Chicory journey part III: Cafe Du Monde and open kitchens
Rolando and I started our day with coffee and beignet at Cafe Du Monde. This place is very well known, sort of a landmark in New Orleans. The place is built for seriously high volumes. I’m always on the lookout when traveling for high volume operations. There are very unique problems that arise when you’re forced to push your service volumes and I love seeing creative solutions.
This is sort of a non-Chicory aside: you might think of a place like Subway as high volume, but take a peek at their processing speed. They get 1 customer every 40-60 seconds max. That’s 1-1.5 customers/ minute. A place like Du Monde probably serves more like 10 customers/ minute at peak, maybe higher. That’s a massive difference. Peak at Du Monde might serve as many customers in 10 minutes as Subway would serve in 1.5 hours. It takes a special place to pull that off and the operations usually evolve over many years.
Check the technique in the picture above. This guy was actually pretty sloppy. He was replaced 3 minutes after this picture was taken by somebody much more skilled. Probably because the restaurant was starting to fill up. It’s a bit hard to see but on the left is a conveyor belt, then the dough is stamped by that drum, and this guy tosses the squares into hot oil.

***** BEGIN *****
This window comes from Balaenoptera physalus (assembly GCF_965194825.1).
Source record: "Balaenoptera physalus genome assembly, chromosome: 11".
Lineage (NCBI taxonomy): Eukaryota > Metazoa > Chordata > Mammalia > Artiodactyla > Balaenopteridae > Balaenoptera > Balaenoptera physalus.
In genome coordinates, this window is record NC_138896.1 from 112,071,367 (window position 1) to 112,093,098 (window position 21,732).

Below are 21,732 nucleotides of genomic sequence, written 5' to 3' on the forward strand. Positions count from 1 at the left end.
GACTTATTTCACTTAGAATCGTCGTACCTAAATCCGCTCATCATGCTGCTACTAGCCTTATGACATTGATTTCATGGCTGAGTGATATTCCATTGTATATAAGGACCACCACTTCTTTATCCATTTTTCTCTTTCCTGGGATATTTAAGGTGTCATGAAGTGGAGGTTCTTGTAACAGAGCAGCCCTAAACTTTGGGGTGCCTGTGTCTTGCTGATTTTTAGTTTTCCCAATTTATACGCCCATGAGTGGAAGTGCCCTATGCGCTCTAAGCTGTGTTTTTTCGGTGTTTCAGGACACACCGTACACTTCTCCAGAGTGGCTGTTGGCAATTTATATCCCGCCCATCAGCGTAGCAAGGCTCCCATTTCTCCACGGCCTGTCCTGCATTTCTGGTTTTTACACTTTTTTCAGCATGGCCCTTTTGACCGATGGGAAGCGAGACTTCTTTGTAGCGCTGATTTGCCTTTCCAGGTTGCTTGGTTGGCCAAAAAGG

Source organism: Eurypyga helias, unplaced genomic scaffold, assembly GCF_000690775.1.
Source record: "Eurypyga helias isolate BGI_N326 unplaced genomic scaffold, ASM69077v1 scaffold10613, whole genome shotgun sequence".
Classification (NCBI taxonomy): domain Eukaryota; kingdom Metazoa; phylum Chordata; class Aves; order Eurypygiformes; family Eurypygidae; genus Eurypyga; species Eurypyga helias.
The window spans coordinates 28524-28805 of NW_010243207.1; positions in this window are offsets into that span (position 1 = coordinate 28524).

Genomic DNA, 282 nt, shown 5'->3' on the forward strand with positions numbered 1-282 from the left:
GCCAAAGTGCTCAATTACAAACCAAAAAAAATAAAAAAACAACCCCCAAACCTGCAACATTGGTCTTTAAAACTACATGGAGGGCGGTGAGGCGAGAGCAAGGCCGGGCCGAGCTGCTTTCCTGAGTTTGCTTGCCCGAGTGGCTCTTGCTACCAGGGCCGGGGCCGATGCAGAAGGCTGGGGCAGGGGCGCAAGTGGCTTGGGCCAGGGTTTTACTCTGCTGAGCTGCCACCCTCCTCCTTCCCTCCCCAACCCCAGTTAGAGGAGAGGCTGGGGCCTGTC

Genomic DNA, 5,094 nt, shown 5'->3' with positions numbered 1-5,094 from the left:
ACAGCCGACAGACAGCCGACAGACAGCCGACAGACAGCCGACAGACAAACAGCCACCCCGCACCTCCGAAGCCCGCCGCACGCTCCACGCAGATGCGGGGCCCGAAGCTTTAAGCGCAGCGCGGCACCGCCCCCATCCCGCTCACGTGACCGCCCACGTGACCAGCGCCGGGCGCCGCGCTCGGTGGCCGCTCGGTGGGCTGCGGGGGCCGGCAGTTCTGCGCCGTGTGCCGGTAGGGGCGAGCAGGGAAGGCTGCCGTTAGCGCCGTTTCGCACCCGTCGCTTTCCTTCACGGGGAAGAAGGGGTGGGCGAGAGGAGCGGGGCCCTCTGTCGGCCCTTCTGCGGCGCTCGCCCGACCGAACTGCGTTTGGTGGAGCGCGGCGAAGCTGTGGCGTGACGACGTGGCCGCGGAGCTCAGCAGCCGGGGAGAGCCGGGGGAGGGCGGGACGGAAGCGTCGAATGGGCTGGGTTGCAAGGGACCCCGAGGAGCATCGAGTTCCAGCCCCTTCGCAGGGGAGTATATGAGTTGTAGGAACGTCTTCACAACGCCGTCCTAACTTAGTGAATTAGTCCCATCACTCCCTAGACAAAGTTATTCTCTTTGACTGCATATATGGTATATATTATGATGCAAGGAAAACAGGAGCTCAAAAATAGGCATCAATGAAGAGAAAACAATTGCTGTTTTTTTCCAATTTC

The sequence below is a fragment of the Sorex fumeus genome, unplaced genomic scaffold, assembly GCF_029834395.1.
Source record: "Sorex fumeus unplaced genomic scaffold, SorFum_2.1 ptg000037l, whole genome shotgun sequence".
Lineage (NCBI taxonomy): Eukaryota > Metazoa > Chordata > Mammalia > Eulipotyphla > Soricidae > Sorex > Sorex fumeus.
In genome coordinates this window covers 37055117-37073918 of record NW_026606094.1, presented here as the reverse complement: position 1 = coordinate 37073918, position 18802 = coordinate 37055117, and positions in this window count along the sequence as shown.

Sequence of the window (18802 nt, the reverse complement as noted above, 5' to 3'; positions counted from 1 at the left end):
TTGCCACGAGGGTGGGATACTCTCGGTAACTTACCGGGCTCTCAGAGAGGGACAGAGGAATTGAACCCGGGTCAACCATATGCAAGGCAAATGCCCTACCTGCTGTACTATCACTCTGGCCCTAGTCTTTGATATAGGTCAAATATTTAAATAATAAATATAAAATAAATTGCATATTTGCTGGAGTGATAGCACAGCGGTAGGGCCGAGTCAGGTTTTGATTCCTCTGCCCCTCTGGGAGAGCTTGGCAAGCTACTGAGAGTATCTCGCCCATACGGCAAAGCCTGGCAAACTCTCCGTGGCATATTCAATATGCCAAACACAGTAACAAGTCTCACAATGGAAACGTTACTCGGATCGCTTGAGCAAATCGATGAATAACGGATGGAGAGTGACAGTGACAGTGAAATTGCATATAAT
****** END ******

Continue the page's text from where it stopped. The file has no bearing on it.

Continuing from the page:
Two more things before I close this chapter: (1) notice that the guy is frying these on site. When was the last time you saw donuts being fried at your favorite donut joint? (2) I have a picture of the full operation. Why is that? Kitchens were open EVERYWHERE in New Orleans. It was amazing to me. Obviously we work really hard to make sure you can see the food we’re making. I always thought of that approach as new and forward looking. Now all of a sudden I feel like a throwback!
I have a theory for the food scholars out there. I see amazing food in New Orleans everywhere, at all price points. Made on the spot. In an open environment. People there love their food. I talk to people here in the Northeast and they are telling me that they love everything about Clover EXCEPT the open kitchen. They think it’s gross to see food being prepared. “The best restaurants in the world keep their kitchens completely hidden. Nobody wants to see what happens back there.”
I suspect that the architecture of kitchens is culturally driven. The more afraid of food people are the more they want it hidden. I think having food made from scratch and having it visible and transparent are linked by some deep cultural attitudes.
So are we going to change attitudes here in Boston? I’m not sure. It’s sort of intimidating to think about it that way. Much easier to work with people as they are than to try to make them change.